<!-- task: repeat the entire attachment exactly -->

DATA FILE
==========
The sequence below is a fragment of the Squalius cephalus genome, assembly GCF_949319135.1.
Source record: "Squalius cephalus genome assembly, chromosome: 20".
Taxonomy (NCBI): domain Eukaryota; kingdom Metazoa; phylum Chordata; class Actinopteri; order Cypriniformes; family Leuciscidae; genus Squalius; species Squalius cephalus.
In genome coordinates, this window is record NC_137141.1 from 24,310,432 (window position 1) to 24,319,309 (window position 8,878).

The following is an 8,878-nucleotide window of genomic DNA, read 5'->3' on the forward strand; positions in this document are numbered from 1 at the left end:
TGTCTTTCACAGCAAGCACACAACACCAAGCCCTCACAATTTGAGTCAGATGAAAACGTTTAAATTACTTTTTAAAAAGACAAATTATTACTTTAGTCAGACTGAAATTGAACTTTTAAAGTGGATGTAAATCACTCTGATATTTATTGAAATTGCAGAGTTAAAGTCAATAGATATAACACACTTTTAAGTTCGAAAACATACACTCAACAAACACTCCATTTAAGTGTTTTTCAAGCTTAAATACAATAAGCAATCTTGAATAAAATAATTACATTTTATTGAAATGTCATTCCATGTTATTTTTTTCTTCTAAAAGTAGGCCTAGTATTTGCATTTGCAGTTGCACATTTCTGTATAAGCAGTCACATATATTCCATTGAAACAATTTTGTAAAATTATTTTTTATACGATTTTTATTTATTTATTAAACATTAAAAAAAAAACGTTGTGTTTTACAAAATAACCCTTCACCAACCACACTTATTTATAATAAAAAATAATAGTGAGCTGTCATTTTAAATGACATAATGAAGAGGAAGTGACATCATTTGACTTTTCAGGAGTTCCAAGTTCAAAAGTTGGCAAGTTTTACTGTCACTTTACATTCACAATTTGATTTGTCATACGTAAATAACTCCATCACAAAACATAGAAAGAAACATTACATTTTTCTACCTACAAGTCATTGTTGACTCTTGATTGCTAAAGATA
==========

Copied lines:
The sequence below is a fragment of the Squalius cephalus genome, assembly GCF_949319135.1.
Source record: "Squalius cephalus genome assembly, chromosome: 20".
Taxonomy (NCBI): domain Eukaryota; kingdom Metazoa; phylum Chordata; class Actinopteri; order Cypriniformes; family Leuciscidae; genus Squalius; species Squalius cephalus.
In genome coordinates, this window is record NC_137141.1 from 24,310,432 (window position 1) to 24,319,309 (window position 8,878).

The following is an 8,878-nucleotide window of genomic DNA, read 5'->3' on the forward strand; positions in this document are numbered from 1 at the left end:
TGTCTTTCACAGCAAGCACACAACACCAAGCCCTCACAATTTGAGTCAGATGAAAACGTTTAAATTACTTTTTAAAAAGACAAATTATTACTTTAGTCAGACTGAAATTGAACTTTTAAAGTGGATGTAAATCACTCTGATATTTATTGAAATTGCAGAGTTAAAGTCAATAGATATAACACACTTTTAAGTTCGAAAACATACACTCAACAAACACTCCATTTAAGTGTTTTTCAAGCTTAAATACAATAAGCAATCTTGAATAAAATAATTACATTTTATTGAAATGTCATTCCATGTTATTTTTTTCTTCTAAAAGTAGGCCTAGTATTTGCATTTGCAGTTGCACATTTCTGTATAAGCAGTCACATATATTCCATTGAAACAATTTTGTAAAATTATTTTTTATACGATTTTTATTTATTTATTAAACATTAAAAAAAAAACGTTGTGTTTTACAAAATAACCCTTCACCAACCACACTTATTTATAATAAAAAATAATAGTGAGCTGTCATTTTAAATGACATAATGAAGAGGAAGTGACATCATTTGACTTTTCAGGAGTTCCAAGTTCAAAAGTTGGCAAGTTTTACTGTCACTTTACATTCACAATTTGATTTGTCATACGTAAATAACTCCATCACAAAACATAGAAAGAAACATTACATTTTTCTACCTACAAGTCATTGTTGACTCTTGATTGCTAAAGATA